Webster's Revised Unabridged Dictionary (1913 + 1828)

Displaying 3 result(s) from the 1913 edition:
Chafe (Page: 236)

Chafe (?), v. t. [imp. & p. p. Chafed (?); p pr. & vb. n. Chafing.] [OE. chaufen to warm, OF. chaufer, F. chauffer, fr. L. calefacere, calfacere, to make warm; calere to be warm + facere to make. See Caldron.]

1. To ecxite heat in by friction; to rub in order to stimulate and make warm.

To rub her temples, and to chafe her skin. Spenser.

2. To excite passion or anger in; to fret; to irritate.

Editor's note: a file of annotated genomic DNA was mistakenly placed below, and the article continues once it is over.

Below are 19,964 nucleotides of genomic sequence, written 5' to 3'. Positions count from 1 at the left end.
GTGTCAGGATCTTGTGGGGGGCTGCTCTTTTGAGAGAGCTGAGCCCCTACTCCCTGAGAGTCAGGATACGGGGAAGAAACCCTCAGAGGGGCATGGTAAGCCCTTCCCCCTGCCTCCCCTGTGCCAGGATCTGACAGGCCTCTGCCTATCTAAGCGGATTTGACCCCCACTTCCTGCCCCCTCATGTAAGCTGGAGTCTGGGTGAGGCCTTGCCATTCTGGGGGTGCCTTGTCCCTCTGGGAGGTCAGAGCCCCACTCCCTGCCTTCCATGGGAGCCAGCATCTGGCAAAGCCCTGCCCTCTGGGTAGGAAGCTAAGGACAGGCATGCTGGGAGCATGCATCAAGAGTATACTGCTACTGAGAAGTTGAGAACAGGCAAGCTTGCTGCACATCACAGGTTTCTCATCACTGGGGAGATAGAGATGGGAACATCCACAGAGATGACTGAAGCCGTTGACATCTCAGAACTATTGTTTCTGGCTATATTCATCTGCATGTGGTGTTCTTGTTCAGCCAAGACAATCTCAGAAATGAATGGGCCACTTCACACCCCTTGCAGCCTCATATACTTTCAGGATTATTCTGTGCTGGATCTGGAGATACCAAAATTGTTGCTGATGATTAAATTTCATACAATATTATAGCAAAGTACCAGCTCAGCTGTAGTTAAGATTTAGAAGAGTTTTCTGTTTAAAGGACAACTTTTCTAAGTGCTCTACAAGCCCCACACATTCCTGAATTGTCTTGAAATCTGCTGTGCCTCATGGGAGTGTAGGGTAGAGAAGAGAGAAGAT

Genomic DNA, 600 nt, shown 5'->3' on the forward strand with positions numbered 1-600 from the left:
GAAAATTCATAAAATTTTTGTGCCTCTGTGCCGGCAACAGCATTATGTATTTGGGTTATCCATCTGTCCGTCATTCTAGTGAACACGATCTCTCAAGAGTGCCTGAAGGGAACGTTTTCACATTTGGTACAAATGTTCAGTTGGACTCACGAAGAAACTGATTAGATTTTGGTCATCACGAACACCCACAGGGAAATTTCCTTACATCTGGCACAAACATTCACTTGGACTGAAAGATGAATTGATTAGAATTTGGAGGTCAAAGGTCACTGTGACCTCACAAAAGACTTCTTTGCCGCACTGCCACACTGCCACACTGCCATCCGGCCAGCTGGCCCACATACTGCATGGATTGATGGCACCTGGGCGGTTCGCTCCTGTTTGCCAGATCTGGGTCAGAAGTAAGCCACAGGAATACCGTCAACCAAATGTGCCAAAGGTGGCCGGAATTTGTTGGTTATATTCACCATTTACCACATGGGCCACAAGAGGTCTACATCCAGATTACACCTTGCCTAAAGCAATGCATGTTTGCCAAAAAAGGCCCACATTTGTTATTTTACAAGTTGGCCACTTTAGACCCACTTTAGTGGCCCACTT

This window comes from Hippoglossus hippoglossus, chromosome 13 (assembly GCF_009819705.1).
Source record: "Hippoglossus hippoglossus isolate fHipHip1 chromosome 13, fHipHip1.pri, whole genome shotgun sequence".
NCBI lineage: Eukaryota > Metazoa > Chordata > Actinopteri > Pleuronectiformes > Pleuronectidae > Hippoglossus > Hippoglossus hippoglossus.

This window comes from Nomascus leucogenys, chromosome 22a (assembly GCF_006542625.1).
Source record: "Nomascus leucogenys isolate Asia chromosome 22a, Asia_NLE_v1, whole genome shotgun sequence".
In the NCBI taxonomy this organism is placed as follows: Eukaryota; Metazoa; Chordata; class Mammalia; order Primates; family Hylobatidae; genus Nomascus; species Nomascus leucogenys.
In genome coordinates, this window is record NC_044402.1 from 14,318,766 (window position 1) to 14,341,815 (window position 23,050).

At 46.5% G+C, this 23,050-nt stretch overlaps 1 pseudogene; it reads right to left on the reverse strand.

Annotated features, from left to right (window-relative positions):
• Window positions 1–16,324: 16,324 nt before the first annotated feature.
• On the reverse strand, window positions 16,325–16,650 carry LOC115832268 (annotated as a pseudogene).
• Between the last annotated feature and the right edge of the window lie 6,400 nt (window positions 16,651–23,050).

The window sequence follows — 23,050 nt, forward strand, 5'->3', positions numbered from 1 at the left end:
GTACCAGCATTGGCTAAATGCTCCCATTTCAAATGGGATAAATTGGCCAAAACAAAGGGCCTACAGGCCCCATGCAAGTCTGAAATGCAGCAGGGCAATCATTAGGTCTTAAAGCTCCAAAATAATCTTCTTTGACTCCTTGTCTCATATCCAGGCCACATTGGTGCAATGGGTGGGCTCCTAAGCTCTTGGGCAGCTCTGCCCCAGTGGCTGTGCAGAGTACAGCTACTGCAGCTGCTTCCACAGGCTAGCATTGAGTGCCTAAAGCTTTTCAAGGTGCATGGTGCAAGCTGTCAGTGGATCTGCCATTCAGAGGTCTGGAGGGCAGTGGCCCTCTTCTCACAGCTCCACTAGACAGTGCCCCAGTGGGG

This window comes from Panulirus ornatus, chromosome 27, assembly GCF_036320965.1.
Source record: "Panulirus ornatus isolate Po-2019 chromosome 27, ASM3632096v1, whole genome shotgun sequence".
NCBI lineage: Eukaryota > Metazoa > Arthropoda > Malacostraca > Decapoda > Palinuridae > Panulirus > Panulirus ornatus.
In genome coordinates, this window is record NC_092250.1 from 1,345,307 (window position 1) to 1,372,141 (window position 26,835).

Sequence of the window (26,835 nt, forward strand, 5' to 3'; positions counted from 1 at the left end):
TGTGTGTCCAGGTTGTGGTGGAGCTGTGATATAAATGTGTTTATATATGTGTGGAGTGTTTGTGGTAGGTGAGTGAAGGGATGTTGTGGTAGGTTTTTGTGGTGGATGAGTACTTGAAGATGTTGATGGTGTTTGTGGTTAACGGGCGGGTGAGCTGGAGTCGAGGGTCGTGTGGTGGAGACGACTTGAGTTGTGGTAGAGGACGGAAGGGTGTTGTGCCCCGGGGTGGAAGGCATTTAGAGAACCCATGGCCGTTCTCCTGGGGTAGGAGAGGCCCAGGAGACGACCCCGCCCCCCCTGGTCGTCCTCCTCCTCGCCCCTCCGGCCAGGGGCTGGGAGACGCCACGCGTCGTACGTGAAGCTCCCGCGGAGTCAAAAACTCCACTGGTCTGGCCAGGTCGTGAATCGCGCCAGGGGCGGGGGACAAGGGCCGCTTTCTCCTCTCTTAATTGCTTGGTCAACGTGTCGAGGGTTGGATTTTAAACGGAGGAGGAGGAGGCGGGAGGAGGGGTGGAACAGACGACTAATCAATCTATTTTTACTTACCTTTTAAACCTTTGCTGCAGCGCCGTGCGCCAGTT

Her intercession chafed him. Shak.

3. To fret and wear by rubbing; as, to chafe a cable.

Two slips of parchment which she sewed round it to prevent its being chafed. Sir W. Scott.
Syn. -- To rub; fret; gall; vex; excite; inflame.
Chafe (Page: 236)

Chafe, v. i. To rub; to come together so as to wear by rubbing; to wear by friction.

Made its great boughs chafe together. Longfellow.
The troubled Tiber chafing with her shores. Shak.

2. To be worn by rubbing; as, a cable chafes.

3. To have a feeling of vexation; to be vexed; to fret; to be irritated. Spenser.

He will chafe at the doctor's marrying my daughter. Shak.

Chafe (Page: 236)

Chafe, n.

1. Heat excited by friction.

2. Injury or wear caused by friction.

3. Vexation; irritation of mind; rage.

The cardinal in a chafe sent for him to Whitehall. Camden.